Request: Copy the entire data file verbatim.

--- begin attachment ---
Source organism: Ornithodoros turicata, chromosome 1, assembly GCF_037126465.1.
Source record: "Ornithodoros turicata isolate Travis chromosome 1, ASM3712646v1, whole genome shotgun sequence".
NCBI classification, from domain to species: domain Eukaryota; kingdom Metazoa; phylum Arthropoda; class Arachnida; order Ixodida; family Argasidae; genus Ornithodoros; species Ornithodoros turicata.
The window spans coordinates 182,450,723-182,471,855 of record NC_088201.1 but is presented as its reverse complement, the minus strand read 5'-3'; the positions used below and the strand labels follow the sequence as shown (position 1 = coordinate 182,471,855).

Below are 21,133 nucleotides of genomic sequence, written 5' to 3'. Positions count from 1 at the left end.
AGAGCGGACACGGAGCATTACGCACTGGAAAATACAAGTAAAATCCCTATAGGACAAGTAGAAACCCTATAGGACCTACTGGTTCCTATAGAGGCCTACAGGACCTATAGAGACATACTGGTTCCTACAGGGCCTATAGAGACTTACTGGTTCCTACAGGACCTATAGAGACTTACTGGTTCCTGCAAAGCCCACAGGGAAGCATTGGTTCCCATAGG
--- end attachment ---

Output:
Source organism: Ornithodoros turicata, chromosome 1, assembly GCF_037126465.1.
Source record: "Ornithodoros turicata isolate Travis chromosome 1, ASM3712646v1, whole genome shotgun sequence".
NCBI classification, from domain to species: domain Eukaryota; kingdom Metazoa; phylum Arthropoda; class Arachnida; order Ixodida; family Argasidae; genus Ornithodoros; species Ornithodoros turicata.
The window spans coordinates 182,450,723-182,471,855 of record NC_088201.1 but is presented as its reverse complement, the minus strand read 5'-3'; the positions used below and the strand labels follow the sequence as shown (position 1 = coordinate 182,471,855).

Below are 21,133 nucleotides of genomic sequence, written 5' to 3'. Positions count from 1 at the left end.
AGAGCGGACACGGAGCATTACGCACTGGAAAATACAAGTAAAATCCCTATAGGACAAGTAGAAACCCTATAGGACCTACTGGTTCCTATAGAGGCCTACAGGACCTATAGAGACATACTGGTTCCTACAGGGCCTATAGAGACTTACTGGTTCCTACAGGACCTATAGAGACTTACTGGTTCCTGCAAAGCCCACAGGGAAGCATTGGTTCCCATAGG